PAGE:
Keith Streff, the supervising humane agent for the Animal Humane Society in Minnesota, guessed that something might have happened at the high-profile Minnesota State Fair — spurring a public backlash.

But a representative of the State Fair wrote in an email there was no historical record of visitors to the Great Minnesota Get-Together ever pursuing a lubricated hog.

There's also little indication in newspapers of a public controversy before the law's passage. One exception was a 1970 letter that P.C. Neilsen of the Newport Animal Adoption Center submitted to the Minneapolis Star, criticizing news footage he'd seen of a pig chase in Hugo.

"The pigs were running scared, to the delight of the most heartless crowd," he wrote.

Neilsen also noted that some communities in Minnesota still "throw chickens up for grabs to greedy people." That kind of activity was banned in the same 1971 law, which referred to it as a "turkey scramble."

A 'terrifying experience'

The law is part of the state's anti-animal cruelty rules, indicating there was a concern for the animals involved. Gemma Vaughan, a captive animal case specialist with People for the Ethical Treatment of Animals or PETA, said the chases are "an incredibly terrifying experience" for the pig involved, which is sometimes injured in the process.

Pigs on a farm in southern Minnesota in 2005.
Pigs on a farm in southern Minnesota in 2005.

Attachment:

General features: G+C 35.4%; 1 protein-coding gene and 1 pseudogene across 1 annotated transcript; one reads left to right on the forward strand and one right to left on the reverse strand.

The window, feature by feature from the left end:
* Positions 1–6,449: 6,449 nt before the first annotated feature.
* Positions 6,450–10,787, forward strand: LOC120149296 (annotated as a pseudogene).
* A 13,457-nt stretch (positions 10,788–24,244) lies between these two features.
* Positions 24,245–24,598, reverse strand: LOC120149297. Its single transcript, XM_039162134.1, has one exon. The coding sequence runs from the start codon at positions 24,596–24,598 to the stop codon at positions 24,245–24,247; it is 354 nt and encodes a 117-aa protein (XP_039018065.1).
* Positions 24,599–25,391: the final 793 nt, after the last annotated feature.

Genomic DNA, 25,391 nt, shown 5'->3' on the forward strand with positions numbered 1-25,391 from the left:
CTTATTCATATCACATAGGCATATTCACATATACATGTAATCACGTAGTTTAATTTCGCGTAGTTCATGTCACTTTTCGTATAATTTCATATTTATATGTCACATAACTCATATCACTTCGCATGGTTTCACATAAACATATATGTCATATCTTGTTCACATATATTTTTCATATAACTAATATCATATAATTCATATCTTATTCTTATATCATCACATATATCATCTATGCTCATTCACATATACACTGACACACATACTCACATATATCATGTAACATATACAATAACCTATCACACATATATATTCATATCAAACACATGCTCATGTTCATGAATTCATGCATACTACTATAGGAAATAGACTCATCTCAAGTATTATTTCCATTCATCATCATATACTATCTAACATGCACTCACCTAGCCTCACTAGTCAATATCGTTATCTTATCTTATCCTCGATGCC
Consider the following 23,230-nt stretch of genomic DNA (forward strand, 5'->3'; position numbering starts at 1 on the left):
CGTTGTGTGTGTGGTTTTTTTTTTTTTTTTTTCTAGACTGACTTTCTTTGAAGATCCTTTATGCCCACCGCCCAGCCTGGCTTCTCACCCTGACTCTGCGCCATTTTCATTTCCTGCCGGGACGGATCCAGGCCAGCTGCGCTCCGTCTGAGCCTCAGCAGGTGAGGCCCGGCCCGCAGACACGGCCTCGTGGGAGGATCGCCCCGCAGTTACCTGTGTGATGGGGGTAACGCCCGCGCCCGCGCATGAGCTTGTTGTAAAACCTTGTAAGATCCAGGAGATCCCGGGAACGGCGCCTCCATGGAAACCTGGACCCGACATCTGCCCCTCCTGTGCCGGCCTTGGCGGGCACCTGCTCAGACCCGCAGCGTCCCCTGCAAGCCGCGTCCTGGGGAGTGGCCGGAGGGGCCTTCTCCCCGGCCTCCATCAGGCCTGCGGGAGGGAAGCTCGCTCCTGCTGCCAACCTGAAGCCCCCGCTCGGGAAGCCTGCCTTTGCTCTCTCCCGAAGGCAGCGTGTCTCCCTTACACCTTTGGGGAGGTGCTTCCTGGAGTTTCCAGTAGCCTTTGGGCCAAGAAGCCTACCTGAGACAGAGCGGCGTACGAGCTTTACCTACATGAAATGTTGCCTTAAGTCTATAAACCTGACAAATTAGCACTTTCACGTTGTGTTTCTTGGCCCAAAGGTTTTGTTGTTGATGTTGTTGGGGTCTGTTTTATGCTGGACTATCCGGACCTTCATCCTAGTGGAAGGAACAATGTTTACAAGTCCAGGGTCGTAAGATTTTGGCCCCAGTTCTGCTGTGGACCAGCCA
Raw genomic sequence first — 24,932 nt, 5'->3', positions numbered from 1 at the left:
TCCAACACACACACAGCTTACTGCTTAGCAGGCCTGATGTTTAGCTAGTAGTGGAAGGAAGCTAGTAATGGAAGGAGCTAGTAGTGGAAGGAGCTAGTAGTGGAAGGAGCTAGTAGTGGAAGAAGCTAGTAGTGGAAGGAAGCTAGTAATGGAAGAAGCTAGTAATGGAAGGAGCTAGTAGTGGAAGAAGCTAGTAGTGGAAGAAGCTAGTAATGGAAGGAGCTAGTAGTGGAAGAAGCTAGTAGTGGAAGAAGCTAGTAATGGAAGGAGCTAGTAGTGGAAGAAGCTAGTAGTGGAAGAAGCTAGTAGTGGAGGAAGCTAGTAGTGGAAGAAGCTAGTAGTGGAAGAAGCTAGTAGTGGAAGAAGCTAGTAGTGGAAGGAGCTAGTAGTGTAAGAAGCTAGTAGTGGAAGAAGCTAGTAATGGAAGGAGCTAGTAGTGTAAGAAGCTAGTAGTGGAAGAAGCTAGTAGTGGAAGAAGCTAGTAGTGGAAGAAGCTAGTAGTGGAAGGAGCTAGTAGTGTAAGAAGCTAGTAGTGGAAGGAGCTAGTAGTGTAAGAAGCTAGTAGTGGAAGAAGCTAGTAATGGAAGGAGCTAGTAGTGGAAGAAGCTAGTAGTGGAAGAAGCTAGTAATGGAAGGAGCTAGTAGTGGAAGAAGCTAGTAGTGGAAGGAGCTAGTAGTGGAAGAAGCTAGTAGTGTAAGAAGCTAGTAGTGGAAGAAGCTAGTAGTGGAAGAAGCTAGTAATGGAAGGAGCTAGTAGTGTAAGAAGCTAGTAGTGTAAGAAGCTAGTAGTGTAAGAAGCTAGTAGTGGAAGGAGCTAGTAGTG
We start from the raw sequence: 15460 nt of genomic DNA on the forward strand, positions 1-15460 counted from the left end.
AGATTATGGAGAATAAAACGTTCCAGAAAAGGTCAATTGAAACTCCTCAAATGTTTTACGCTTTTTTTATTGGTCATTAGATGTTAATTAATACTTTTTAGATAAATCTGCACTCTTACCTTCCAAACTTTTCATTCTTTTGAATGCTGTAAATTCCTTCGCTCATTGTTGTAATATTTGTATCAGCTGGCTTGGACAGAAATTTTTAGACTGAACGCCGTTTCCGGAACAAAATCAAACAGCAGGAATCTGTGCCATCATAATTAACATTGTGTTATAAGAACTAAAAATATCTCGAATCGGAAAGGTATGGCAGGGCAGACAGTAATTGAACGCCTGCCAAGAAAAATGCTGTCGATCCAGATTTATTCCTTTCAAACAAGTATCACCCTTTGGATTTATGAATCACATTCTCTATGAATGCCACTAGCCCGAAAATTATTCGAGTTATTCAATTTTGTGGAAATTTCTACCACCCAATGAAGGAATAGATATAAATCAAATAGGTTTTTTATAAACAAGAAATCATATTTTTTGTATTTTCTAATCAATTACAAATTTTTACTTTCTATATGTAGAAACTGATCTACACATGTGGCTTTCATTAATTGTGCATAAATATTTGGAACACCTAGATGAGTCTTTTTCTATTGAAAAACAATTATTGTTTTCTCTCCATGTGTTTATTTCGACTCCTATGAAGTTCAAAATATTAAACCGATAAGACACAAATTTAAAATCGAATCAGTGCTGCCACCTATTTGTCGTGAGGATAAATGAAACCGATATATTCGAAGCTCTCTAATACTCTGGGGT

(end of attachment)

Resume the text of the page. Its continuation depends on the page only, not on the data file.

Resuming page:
Glen Stubbe / Star Tribune

The pig chases are still happening in other places around the country, said Vaughan, who is based in Norfolk, Va. Events where a chicken or turkey is thrown into the air to be caught are much rarer, she added.

Some celebrations switched to alternatives like competitions to catch a greased watermelon, which Vaughan said was "actually quite funny to watch." But each year, it's a little less common for PETA to hear that people are chasing pigs.

"We are just hopeful, actually, that the fewer reports are indicative that the events are being phased out," she said.

Streff, who investigates reports of animal mistreatment in Minnesota, said that he will occasionally warn an event organizer against slicking up a swine and setting it loose.

"Every now and then, a small carnival [or] a younger generation of carnival operators aren't familiar" with the law, Streff said. Animals are still part of some fair events, like pigs that race against each other, but they have to participate at their own leisure, without the pressure of a chase, he added.

Pigs raced at the Washington County Fair in 2013.
Pigs raced at the Washington County Fair in 2013.

Jerry Holt / Star Tribune

Minnesota's obscure pig-protection law, which carries a misdemeanor penalty, seems to have rarely reached the courts. Kyle Christopherson, a spokesman for the state's judicial branch, said there was no record of the greased pig statute being prosecuted since 2010.

One incident did test the law, however. In 1980, the Northern Minnesota Pork Producers Association's "Pork Days" in Thief River Falls ended in charges for four men who organized a pig wrestle, according to a report in the Star Tribune. Teams were supposed to catch a 250-pound swine and put the animal in a barrel.

A judge in Pennington County threw out the case against one of the men, however, because there was no grease applied to the pig.

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Correction: Previous versions of this article misstated Jim Heynen’s city of residence.